Elgar's Earnings

Elgar's Earnings

John Drysdale
Copyright Date: 2013
Published by: Boydell and Brewer,
Pages: 256
https://www.jstor.org/stable/10.7722/j.ctt2jbm2v
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    Elgar's Earnings
    Book Description:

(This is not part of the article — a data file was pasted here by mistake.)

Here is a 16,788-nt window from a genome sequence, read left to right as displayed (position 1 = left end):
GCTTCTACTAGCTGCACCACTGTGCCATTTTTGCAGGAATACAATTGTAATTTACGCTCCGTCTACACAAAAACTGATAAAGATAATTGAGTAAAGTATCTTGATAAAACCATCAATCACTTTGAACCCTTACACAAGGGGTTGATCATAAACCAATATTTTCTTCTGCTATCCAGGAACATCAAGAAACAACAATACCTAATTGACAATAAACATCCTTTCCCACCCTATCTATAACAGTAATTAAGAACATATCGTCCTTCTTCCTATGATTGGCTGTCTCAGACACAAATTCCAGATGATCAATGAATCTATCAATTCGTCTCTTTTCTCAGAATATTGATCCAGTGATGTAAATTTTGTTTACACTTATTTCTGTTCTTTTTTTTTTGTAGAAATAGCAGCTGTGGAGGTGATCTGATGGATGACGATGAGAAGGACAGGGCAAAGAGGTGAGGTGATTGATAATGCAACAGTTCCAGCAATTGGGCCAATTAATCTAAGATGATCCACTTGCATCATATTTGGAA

The late nineteenth century was a propitious time for British composers. But while the demand from music publishers for their works grew substantially, the copyright and royalty terms were such that even successful composers could not achieve the levels of earnings enjoyed by other creative artists such as authors, painters and dramatists. However, in the early twentieth century, new sources of earnings emerged, notably performing fees, broadcasting fees and royalties from record sales. Unlike other leading contemporary British composers, who also held prestigious, salaried positions, Elgar was, by his own volition, a freelance composer who relied entirely on the precarious earnings from his works, supplemented by conducting fees and a brief tenure at Birmingham University. As a result, although Elgar achieved fame, status and recognition in his lifetime, both nationally and internationally, his earnings did not match the standard of living to which he aspired. This lack of money, exacerbated by too much expenditure, was a constant source of worry, complaint and frustration to Elgar, even though he had become a beneficiary from the new sources of income in the twentieth century. Elgar's Earnings investigates whether Elgar's complaints about a lack of money can be justified by the facts. Drawing on hitherto neglected primary sources, especially the Novello Business Archive, John Drysdale examines the relatively poor terms offered by music publishers to composers of serious music in general and Elgar in particular and explores the reasons why successful painters and authors, such as G. B. Shaw, could obtain much better terms. This comparative analysis enriches our understanding of the economic and social forces at work in nineteenth and early twentieth century Britain and shows how Elgar, despite his insecure financial position, helped to establish the profession of the English composer, to the lasting benefit of future generations. JOHN DRYSDALE is a musicologist and former investment banker.